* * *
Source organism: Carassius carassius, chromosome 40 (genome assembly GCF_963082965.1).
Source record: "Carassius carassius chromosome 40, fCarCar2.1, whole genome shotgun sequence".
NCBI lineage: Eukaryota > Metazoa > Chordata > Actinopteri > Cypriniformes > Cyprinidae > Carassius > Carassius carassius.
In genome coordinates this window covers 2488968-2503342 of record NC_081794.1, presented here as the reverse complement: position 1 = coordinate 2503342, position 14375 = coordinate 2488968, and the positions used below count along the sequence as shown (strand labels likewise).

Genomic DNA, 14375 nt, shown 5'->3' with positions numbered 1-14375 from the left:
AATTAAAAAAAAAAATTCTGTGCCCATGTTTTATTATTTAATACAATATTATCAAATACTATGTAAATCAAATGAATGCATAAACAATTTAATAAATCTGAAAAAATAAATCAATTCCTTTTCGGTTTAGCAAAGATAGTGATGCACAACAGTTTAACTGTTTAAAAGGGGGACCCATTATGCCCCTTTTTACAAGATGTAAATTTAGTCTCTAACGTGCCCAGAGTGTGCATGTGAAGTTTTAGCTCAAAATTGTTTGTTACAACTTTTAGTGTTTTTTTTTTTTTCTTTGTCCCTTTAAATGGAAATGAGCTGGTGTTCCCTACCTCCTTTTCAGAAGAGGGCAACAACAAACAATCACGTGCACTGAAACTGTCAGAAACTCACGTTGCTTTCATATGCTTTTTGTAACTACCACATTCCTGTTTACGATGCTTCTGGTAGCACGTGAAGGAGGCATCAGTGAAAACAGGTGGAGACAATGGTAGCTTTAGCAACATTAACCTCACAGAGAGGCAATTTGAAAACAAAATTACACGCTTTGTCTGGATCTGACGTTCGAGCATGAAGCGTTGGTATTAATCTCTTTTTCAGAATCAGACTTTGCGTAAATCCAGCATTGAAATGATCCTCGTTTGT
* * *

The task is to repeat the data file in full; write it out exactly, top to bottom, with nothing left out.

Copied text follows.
Source organism: Carassius carassius, chromosome 40 (genome assembly GCF_963082965.1).
Source record: "Carassius carassius chromosome 40, fCarCar2.1, whole genome shotgun sequence".
NCBI lineage: Eukaryota > Metazoa > Chordata > Actinopteri > Cypriniformes > Cyprinidae > Carassius > Carassius carassius.
In genome coordinates this window covers 2488968-2503342 of record NC_081794.1, presented here as the reverse complement: position 1 = coordinate 2503342, position 14375 = coordinate 2488968, and the positions used below count along the sequence as shown (strand labels likewise).

Genomic DNA, 14375 nt, shown 5'->3' with positions numbered 1-14375 from the left:
AATTAAAAAAAAAAATTCTGTGCCCATGTTTTATTATTTAATACAATATTATCAAATACTATGTAAATCAAATGAATGCATAAACAATTTAATAAATCTGAAAAAATAAATCAATTCCTTTTCGGTTTAGCAAAGATAGTGATGCACAACAGTTTAACTGTTTAAAAGGGGGACCCATTATGCCCCTTTTTACAAGATGTAAATTTAGTCTCTAACGTGCCCAGAGTGTGCATGTGAAGTTTTAGCTCAAAATTGTTTGTTACAACTTTTAGTGTTTTTTTTTTTTTCTTTGTCCCTTTAAATGGAAATGAGCTGGTGTTCCCTACCTCCTTTTCAGAAGAGGGCAACAACAAACAATCACGTGCACTGAAACTGTCAGAAACTCACGTTGCTTTCATATGCTTTTTGTAACTACCACATTCCTGTTTACGATGCTTCTGGTAGCACGTGAAGGAGGCATCAGTGAAAACAGGTGGAGACAATGGTAGCTTTAGCAACATTAACCTCACAGAGAGGCAATTTGAAAACAAAATTACACGCTTTGTCTGGATCTGACGTTCGAGCATGAAGCGTTGGTATTAATCTCTTTTTCAGAATCAGACTTTGCGTAAATCCAGCATTGAAATGATCCTCGTTTGT